I must apologize... 10090
I must apologize... 10091
An absurd notion at best, Peter. I would defy you to defend it! As to what Microsoft might have done vis-a-vis the OEMs in the past...
Well, Buford, all I can say is that you are not a marketing genius or even a student who pbutted the introductory courses in product management. If you only want to think of the next move, you might come to the conclusion that you outlined below and think that you could obtain some incremental business from the group of prospective customers who might want to purchase a dual-boot computer as opposed to a single OS preference. You would only come to even this much, BTW, if you could show that there was some kind of preference that outweighed any negative view from broader segments.
But you have to think of what your compebreastor might do in response to your move, Buford, and that is almost always an initial buttumption that the compebreastion will meet your move with a duplication. If what you are doing is easily duplicated, you gain no advantage and only suffer the costs of the change, damaging both you and your compebreastion. Professionals in marketing understand this and don't make silly moves like that.
It is not a case of a monopolist being the only kind of company able to see the market dynamics, Buford. Rather you offer your premise because you don't understand them from a supplier viewpoint. You are looking at a simplified Consumer Debt POV that hopes that prices will decline and-or functions will increase. But you don't even analyze your own responses.
Well, Burford, you buttume facts not in evidence and so project a defective scenario. I am thinking in terms of entire markets and it is always the right way to think. More precisely, I am thinking in terms of market segments, though. A segment being the range where you are trying to sell a product. When you do that, you can easily see that there is no reason why you should not be in a segment that you do not monopolize or have some sure-fire plan to monopolize. Apple, for example, monopolizes its own market segment and targets a very specific group of customers that, as you can see from comments made by Apple fans, not likely to consider Wintel machines for any purchase. The only problem that Apple has is that their segment is small.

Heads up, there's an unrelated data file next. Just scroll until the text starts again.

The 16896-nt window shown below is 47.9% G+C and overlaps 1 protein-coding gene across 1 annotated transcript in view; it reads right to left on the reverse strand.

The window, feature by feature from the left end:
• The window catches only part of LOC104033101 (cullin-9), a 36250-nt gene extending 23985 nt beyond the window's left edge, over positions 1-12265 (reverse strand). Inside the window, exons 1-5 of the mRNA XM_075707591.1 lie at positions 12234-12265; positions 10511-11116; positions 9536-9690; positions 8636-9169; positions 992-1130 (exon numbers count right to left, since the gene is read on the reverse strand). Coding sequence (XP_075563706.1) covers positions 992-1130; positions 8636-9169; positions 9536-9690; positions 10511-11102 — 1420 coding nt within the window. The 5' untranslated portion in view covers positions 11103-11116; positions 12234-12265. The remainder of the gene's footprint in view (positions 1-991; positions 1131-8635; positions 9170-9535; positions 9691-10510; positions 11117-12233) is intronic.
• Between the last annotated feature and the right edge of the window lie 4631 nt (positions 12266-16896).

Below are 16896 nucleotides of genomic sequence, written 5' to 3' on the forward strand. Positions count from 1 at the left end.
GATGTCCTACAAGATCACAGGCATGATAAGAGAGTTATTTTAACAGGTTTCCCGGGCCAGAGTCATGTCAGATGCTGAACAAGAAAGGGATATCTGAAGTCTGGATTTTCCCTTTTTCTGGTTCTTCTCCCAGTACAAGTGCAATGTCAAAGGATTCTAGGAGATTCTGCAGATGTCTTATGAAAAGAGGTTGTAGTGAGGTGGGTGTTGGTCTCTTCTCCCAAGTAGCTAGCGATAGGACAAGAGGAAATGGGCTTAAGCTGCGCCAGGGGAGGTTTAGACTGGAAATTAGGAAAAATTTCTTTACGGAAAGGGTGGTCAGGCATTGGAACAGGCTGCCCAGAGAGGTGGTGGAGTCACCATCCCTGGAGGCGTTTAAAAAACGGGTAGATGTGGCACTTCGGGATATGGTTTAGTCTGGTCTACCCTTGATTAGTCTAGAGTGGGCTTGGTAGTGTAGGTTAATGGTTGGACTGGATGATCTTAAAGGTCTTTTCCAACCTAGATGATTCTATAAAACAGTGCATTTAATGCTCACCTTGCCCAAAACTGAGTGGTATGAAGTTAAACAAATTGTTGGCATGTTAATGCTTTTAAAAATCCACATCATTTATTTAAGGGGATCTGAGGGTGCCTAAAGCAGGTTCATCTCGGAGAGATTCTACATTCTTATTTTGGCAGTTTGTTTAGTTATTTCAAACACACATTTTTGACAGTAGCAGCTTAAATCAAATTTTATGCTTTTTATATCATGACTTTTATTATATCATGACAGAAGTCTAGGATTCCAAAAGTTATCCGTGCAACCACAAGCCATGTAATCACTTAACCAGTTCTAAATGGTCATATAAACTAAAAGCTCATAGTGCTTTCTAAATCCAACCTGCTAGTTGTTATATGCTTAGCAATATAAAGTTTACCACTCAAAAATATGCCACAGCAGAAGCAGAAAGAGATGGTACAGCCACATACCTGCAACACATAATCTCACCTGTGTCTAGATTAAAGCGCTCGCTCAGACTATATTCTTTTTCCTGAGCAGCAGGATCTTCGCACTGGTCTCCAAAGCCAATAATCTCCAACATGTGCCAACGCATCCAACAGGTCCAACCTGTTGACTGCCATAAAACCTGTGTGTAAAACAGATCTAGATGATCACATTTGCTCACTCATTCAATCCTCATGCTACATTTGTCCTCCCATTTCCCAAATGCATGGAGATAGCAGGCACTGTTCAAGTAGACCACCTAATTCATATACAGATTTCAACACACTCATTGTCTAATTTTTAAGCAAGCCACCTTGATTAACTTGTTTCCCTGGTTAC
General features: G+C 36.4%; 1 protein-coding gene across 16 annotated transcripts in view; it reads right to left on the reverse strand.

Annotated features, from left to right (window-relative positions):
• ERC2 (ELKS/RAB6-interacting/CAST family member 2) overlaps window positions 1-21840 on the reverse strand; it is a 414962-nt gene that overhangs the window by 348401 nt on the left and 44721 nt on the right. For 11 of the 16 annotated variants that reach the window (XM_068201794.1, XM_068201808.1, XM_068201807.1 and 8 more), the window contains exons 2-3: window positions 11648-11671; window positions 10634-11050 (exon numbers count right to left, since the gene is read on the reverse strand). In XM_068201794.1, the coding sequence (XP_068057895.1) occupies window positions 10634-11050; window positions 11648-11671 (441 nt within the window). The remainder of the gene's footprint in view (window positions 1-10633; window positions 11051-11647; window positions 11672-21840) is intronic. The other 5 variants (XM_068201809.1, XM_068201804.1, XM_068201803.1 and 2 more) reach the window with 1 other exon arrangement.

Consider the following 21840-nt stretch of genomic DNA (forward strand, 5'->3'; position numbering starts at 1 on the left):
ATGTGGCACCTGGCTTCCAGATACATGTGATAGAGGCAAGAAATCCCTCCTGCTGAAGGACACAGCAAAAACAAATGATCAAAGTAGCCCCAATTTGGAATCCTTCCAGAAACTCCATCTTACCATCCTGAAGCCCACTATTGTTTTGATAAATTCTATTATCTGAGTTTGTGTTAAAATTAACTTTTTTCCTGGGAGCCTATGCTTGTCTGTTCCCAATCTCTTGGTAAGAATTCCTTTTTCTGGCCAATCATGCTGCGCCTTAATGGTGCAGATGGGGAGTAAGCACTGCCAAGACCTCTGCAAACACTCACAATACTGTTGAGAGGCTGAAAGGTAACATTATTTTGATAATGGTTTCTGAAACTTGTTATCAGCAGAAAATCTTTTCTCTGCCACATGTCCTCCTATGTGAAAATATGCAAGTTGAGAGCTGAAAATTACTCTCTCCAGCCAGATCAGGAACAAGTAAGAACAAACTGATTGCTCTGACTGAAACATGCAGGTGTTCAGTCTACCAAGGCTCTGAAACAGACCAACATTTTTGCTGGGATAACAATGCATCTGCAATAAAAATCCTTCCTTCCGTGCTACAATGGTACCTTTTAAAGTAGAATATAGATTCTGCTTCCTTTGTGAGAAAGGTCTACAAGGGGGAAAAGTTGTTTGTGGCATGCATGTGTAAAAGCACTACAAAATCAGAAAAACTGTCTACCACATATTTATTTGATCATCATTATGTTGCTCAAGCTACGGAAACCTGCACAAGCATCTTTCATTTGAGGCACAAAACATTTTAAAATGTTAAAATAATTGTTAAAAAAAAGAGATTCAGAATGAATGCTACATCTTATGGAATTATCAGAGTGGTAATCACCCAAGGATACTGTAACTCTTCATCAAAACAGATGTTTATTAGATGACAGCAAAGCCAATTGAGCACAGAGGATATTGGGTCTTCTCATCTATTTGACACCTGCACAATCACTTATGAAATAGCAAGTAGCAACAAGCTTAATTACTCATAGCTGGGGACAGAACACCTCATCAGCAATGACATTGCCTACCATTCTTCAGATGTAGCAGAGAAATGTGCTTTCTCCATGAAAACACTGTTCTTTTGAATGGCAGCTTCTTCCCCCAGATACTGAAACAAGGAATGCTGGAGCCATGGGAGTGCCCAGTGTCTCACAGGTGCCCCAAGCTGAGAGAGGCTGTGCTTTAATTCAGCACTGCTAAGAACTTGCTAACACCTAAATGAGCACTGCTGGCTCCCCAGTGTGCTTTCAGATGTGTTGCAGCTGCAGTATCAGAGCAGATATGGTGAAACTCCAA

I must apologize... 10094
On Mon, 01 Aug 2005 11:11:12 -0500, Erik Funkenbusch What "riding"? M$ coerces OEMs and ISVs to *not* support and-or offer Linux...
But if your plan is to provide the best product to your market and you can do that, you will easily obtain all the business available in that segment as soon as you manage to contact all the consumers in that segment. After all, who is going to buy something inferior once they understand the issues?
As to compebreastion, it really doesn't exist in that sort of framework. If some other company has a better product than yours, you are doomed and need to re-think your business purpose. If the other company is simply better addressing some market segments that you were not targeting but where consumers found your product more attractive than others even though none were designed for the purpose, you can write that segment off, since you were not pursuing it to begin with or you can design a product even better than the other company's product and go about targeting the segment directly.
In general, though, you do not want to target segments that have existing satisfactory service available. It is much more rewarding financially to find new markets where your products are immediately recognized as useful and desirable. A view of market compebreastion as a situation where a number of vendors are beating each other up on price is childish and not very useful in running a successful business.